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Harddrive Backup

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February 22, 2010 12:34:32 PM

I want to get advise on an external backup for my computer data in case of a crash. I have a Dell 8400 with XP.
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a c 342 G Storage
February 22, 2010 1:01:30 PM

The best system probably is done using an external hard drive. With one of those and some backup software you can make backups to it and then disconnect it and even remove it to a different physical location for safe storage. You can bring it back for restoring from the backup, or for updating the backup set with newer data. So, look for an external hard drive and backup software. Yo may buy them together as a package, or separately.

To get an external drive you can buy a complete unit ready to use, and some of them even include some backup software - may not be the best available, but the price is right. Alternatively you can buy separately a case or enclosure and mount in it yourself a hard drive you buy. That way you get exactly the HDD and case combination you want, usually cheaper by a bit than buying the finished unit. Assembly is simple, but it depends on what you are comfortable with.

In choosing an external HDD, consider carefully the interface between it and your computer. USB2 is almost EVERYWHERE, so you are virtually guaranteed to be able to use it on any machine. However, other systems have faster data transfer speeds. IF you have a eSATA port on your machine they are very good. Some external HDD's and separate cases that use eSATA also will provide you with an adapter plate if you don't already have an eSATA port. Basically it mounts in the back of your machine in place of one PCI card slot and provides the eSATA connector. You plug its cable internally into an unused SATA port on your mobo. The other fast system is IEEE1394a, aka Firewire 400. It is a little less common, but still frequently available for video data transfers. IEEE 1394b, aka Firewire 800, is much faster but even less common. Many external HDD units have at least TWO interfaces available - mine has both USB2 and eSATA.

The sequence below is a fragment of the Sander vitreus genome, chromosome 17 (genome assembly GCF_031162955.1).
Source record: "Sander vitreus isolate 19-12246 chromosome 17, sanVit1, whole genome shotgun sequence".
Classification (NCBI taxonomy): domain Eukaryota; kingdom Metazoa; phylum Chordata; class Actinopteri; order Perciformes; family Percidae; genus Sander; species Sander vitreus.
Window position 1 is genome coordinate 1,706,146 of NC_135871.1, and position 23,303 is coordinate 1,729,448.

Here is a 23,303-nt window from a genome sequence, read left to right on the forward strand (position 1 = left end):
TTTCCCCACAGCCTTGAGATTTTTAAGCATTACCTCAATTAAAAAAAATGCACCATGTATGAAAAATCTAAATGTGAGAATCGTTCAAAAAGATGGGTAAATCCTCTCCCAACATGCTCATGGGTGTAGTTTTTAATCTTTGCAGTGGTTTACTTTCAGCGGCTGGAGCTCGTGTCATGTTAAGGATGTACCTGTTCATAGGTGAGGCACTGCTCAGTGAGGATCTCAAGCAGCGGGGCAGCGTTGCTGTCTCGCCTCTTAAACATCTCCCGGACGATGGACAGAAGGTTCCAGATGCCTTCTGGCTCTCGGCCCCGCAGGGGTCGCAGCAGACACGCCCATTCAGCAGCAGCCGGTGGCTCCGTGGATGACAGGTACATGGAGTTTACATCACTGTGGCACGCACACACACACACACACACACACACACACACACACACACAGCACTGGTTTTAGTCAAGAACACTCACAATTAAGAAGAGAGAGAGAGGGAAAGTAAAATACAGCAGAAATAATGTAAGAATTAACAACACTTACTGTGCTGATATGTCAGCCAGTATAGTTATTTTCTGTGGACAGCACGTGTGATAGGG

IF you buy separately an enclosure and HDD, make sure you also pay attention to the INTERNAL interface. This is completely separate from the case-to-computer connection. The case must be able to accept the type of HDD you buy - usually the only choices are IDE or SATA II. Just make sure they match. Of course, if you buy a complete finished unit, this does not matter at all unless you plan to change it later.

Virtually ALL desktop-size external HDD units are based on 3½" standard internal HDD's, and they ALL will have their own power supply systems. It will be either a "wall wart" plug, or a simple cord to the unit. Among portable external units based on smaller HDD's you will find some that can be powered entirely from the USB port, but that is because they use less power and are much smaller so they have lower storage capacity. The portables usually also are more expensive.

Make up your own mind whether you need one with a cooling fan system. Many like them because they keep the HDD unit inside cooler to prolong the life. However, some think that is not necessary and that the fan itself will wear out. One with a fan is usually more expensive.
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March 1, 2010 6:55:07 PM

Best answer selected by billt_97.
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